Unpublished Dispositioncurtis L. Wrenn, Plaintiff-appellant, v. Department of Mental Health, State of Ohio; Donald E.widmann, M.d., Individually and Official Capacity; Timothyb. Moritz, M.d., Individually and Official Capacity; Myersr. Kurtz, Individually and Official Capacity, Defendants-appellees, 838 F.2d 472 (6th Cir. 1988)Annotate this Case
Feb. 4, 1988
Before ENGEL, CORNELIA G. KENNEDY, and KRUPANSKY, Circuit Judges.
This case has been referred to a panel of the court pursuant to Rule 9(a), Rules of the Sixth Circuit. Upon examination of the record and the briefs, this panel unanimously agrees that oral argument is not needed. Fed. R. App. P. 34(a).
The plaintiff, a black male, appeals the judgment in the defendants' favor in this Title VII action. That judgment dismissed the plaintiff's employment discrimination action based on the factual findings of the district court in an earlier Title VII action filed by the plaintiff. In that earlier action, the district court found that the defendants discharged the plaintiff from his position as superintendent of the Toledo Mental Health Center for a legitimate, nondiscriminatory reason. The district court further found that the plaintiff had failed to prove that the defendants' stated reason was a pretext for discrimination. Because the defendants in this action relied on the same reason for their refusal to rehire the plaintiff, the district court applied the doctrine of collateral estoppel to hold that the plaintiff's claims were foreclosed by its earlier findings.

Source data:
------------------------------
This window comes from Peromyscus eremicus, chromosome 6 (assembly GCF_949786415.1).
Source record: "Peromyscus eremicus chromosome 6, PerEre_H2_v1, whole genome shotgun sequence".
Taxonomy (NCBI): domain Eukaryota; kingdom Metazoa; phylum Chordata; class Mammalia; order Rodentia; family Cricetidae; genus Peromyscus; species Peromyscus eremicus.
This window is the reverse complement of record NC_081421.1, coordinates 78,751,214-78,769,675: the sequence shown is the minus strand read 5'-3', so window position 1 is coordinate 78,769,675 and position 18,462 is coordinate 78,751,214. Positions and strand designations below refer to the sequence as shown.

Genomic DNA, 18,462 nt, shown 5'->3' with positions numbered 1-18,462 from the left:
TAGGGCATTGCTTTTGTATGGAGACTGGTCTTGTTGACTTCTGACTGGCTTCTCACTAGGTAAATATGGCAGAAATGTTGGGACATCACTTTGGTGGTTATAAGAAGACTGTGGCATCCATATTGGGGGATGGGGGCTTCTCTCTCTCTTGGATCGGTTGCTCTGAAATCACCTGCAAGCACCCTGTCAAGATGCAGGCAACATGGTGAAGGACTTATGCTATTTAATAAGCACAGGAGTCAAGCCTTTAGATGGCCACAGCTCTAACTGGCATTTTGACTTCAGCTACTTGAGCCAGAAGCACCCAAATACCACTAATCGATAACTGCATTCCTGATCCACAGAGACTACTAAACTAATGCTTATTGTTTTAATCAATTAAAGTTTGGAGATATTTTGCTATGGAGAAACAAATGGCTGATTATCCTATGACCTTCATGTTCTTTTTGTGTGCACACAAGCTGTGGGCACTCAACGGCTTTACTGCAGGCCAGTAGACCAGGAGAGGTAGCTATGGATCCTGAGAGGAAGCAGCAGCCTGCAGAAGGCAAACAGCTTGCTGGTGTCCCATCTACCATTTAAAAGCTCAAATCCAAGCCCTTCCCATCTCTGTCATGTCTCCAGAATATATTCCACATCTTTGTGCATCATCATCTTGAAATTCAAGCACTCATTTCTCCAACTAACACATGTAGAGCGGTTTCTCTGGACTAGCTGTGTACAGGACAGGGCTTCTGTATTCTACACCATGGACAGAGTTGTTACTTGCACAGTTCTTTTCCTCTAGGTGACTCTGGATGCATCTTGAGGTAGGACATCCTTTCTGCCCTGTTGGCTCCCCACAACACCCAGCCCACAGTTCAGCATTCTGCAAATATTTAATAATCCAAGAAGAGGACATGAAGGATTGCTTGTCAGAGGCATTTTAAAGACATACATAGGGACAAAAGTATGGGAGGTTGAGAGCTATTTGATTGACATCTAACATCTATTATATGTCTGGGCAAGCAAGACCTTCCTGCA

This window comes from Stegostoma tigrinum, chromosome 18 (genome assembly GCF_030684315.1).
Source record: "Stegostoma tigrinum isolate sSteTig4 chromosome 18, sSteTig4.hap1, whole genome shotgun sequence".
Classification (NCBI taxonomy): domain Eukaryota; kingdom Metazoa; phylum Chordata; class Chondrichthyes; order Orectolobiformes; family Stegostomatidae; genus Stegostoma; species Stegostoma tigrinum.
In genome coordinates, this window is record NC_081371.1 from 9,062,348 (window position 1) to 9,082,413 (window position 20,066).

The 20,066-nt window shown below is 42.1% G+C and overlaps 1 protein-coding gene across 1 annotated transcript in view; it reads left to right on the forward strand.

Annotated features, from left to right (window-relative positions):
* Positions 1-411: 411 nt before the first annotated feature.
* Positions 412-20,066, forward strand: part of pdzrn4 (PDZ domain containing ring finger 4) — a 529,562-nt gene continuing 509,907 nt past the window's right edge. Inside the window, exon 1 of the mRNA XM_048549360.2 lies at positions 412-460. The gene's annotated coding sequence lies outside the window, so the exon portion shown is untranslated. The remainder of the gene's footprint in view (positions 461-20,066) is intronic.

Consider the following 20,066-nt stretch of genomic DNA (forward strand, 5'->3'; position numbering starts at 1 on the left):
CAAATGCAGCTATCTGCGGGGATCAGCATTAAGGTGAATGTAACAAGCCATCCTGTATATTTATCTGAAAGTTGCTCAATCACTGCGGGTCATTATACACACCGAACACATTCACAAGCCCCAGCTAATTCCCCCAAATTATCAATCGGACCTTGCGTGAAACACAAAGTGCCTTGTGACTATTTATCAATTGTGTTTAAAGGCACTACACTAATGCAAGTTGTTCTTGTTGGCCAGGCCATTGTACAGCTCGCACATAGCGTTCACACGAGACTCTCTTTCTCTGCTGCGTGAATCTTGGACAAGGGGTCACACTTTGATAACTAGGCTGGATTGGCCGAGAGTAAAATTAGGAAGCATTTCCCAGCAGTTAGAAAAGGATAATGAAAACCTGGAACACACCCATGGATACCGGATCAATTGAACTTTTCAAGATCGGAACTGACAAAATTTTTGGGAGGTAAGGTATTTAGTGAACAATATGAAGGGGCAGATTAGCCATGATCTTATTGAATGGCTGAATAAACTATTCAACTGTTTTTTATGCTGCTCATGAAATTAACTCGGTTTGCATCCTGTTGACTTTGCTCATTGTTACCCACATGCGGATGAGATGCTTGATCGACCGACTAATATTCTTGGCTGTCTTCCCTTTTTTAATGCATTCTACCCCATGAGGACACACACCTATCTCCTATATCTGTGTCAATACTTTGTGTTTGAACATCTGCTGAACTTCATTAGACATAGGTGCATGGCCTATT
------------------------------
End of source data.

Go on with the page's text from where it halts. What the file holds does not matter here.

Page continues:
On appeal, the plaintiff argues that the doctrine of collateral estoppel does not apply because the earlier Title VII action is dissimilar from the present action in its facts and issues. We disagree with this position. The district court properly applied the doctrine of collateral estoppel under the four criteria this court recently discussed in Detroit Police Officers Association v. Young, 824 F.2d 512, 515 (6th Cir. 1987). No additional issues were raised by the plaintiff which would have prevented the district court from dismissing his action. The plaintiff's claim of conspiracy under 42 U.S.C. § 1985(3) was not cognizable given its vague, conclusory nature. Smith v. Rose, 760 F.2d 102 (6th Cir. 1985). The plaintiff's pendent state claim for libel likewise was meritless in that it was clearly barred by the one year statute of limitation for libel actions imposed under Ohio Rev.Code Sec. 2305.11. Guccione v. Hustler Magazine, 64 Ohio Misc. 59, 413 N.E.2d 860, 861 (Cty.Com.Pl.1978).
Accordingly, the judgment of the district court is affirmed pursuant to Rule 9(b) (5), Rules of the Sixth Circuit.